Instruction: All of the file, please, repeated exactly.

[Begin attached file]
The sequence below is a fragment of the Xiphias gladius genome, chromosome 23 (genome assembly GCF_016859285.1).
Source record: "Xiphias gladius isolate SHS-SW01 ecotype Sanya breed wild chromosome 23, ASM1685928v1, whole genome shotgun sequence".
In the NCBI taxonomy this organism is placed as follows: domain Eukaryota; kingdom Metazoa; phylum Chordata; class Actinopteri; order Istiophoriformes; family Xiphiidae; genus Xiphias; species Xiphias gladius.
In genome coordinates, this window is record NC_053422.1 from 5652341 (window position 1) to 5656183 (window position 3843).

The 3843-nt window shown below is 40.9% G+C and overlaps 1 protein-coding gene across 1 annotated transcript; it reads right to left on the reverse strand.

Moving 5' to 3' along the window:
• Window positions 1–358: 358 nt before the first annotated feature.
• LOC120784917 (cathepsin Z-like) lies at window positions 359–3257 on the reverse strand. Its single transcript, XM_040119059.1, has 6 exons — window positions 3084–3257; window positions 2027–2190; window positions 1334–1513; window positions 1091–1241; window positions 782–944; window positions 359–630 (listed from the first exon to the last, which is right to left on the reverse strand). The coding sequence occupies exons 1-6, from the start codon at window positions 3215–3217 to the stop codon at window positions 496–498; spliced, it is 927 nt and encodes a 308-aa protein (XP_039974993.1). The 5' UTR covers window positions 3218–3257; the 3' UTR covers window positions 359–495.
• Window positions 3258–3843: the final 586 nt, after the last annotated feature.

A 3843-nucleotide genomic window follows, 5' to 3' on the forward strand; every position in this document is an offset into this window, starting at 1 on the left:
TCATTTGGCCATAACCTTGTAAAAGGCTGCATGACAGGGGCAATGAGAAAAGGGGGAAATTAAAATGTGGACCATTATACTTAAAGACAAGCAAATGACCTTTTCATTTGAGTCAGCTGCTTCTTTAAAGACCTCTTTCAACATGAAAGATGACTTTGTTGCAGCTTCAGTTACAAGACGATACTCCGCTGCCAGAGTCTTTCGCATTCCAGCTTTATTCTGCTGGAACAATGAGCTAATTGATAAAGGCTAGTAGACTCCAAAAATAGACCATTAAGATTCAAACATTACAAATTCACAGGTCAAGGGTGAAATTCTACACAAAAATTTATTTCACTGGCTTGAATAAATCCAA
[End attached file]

The sequence below is a fragment of the Xiphias gladius genome, chromosome 23 (genome assembly GCF_016859285.1).
Source record: "Xiphias gladius isolate SHS-SW01 ecotype Sanya breed wild chromosome 23, ASM1685928v1, whole genome shotgun sequence".
In the NCBI taxonomy this organism is placed as follows: domain Eukaryota; kingdom Metazoa; phylum Chordata; class Actinopteri; order Istiophoriformes; family Xiphiidae; genus Xiphias; species Xiphias gladius.
In genome coordinates, this window is record NC_053422.1 from 5652341 (window position 1) to 5656183 (window position 3843).

The 3843-nt window shown below is 40.9% G+C and overlaps 1 protein-coding gene across 1 annotated transcript; it reads right to left on the reverse strand.

Moving 5' to 3' along the window:
• Window positions 1–358: 358 nt before the first annotated feature.
• LOC120784917 (cathepsin Z-like) lies at window positions 359–3257 on the reverse strand. Its single transcript, XM_040119059.1, has 6 exons — window positions 3084–3257; window positions 2027–2190; window positions 1334–1513; window positions 1091–1241; window positions 782–944; window positions 359–630 (listed from the first exon to the last, which is right to left on the reverse strand). The coding sequence occupies exons 1-6, from the start codon at window positions 3215–3217 to the stop codon at window positions 496–498; spliced, it is 927 nt and encodes a 308-aa protein (XP_039974993.1). The 5' UTR covers window positions 3218–3257; the 3' UTR covers window positions 359–495.
• Window positions 3258–3843: the final 586 nt, after the last annotated feature.

A 3843-nucleotide genomic window follows, 5' to 3' on the forward strand; every position in this document is an offset into this window, starting at 1 on the left:
TCATTTGGCCATAACCTTGTAAAAGGCTGCATGACAGGGGCAATGAGAAAAGGGGGAAATTAAAATGTGGACCATTATACTTAAAGACAAGCAAATGACCTTTTCATTTGAGTCAGCTGCTTCTTTAAAGACCTCTTTCAACATGAAAGATGACTTTGTTGCAGCTTCAGTTACAAGACGATACTCCGCTGCCAGAGTCTTTCGCATTCCAGCTTTATTCTGCTGGAACAATGAGCTAATTGATAAAGGCTAGTAGACTCCAAAAATAGACCATTAAGATTCAAACATTACAAATTCACAGGTCAAGGGTGAAATTCTACACAAAAATTTATTTCACTGGCTTGAATAAATCCAA